Like spinning? . . . spin for a cure!!

At spin studios throughout the US, people will be spinning for a cure on December 8th. Check out their promotional video below and click this link for more information. Please share ūüôā The more awareness and money that is raised, the closer we are to finding a cure!!

I’m surprised I just found out about this event even when I’m a CCFA member . . ¬†smh . . there really needs to be more publicity for Crohn’s an Colitis in the US. .

Humira . . . ouch!! :(

As you can tell I’ve been very moody this week ūüėČ Life has been busy and to some blogging on a Friday night might seem lame, but it feels wonderful to just lay in bed, sooo tired.

On Sunday I had my first Humira injections and for those of you who are familiar, the first dosage is 4 injections, I did two in each thigh. Luckily, I had a nurse to help me because there was no way I would’ve been successful solo. It was an unpleasant experience . . . I wasn’t expecting the stinging sensation.  I have a high tolerance for pain (like many IBDers) but when the nurse told me to count to 10, I couldn’t . . my mouth was agape and I said loudly, “I was not expecting that!” The nurse chuckled, I was literally speechless and in pain, but I was able to give myself the remaining three injections under the nurse’s supervision.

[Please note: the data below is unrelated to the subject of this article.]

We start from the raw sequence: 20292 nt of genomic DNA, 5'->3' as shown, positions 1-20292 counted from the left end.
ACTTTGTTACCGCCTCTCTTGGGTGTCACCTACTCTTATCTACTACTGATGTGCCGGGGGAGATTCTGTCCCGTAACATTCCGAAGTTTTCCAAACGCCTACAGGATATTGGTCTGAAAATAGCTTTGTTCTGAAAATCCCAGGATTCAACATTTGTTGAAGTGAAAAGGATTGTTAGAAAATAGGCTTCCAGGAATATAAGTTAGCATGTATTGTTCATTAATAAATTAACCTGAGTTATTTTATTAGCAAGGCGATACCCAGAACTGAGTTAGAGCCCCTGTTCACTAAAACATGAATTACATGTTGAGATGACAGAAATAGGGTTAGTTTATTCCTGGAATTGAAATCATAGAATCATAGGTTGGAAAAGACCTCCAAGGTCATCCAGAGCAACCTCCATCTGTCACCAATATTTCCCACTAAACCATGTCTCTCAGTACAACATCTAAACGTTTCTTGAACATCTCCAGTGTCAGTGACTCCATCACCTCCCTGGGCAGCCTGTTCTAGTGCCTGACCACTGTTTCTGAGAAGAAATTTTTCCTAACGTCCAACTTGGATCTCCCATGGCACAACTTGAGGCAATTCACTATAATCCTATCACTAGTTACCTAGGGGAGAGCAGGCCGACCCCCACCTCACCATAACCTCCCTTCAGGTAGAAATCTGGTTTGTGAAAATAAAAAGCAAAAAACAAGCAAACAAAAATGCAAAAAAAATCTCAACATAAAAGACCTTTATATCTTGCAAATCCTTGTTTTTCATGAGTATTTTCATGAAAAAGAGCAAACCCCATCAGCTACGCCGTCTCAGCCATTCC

To basically “stab” yourself in the legs and feel the meds slowly enter your system was not pleasant at all. After the nurse left, I got a little emotional thinking how am I going to do this? But I’ve been told you get used to the feeling, get used to the pain, which is something I have many years of experience doing. What freaked me out the most was seeing a little blood when I removed the injection from my leg . . . but it is a needle . .

Is it normal to not feel one of your legs right after? lol That happened to me. And the one thing I noticed this week at work is that I’ve gone to pee like 5-10 times a day lately. . . . that’s different, i’ll mention it to my GI . . .

New stage in treatment . . .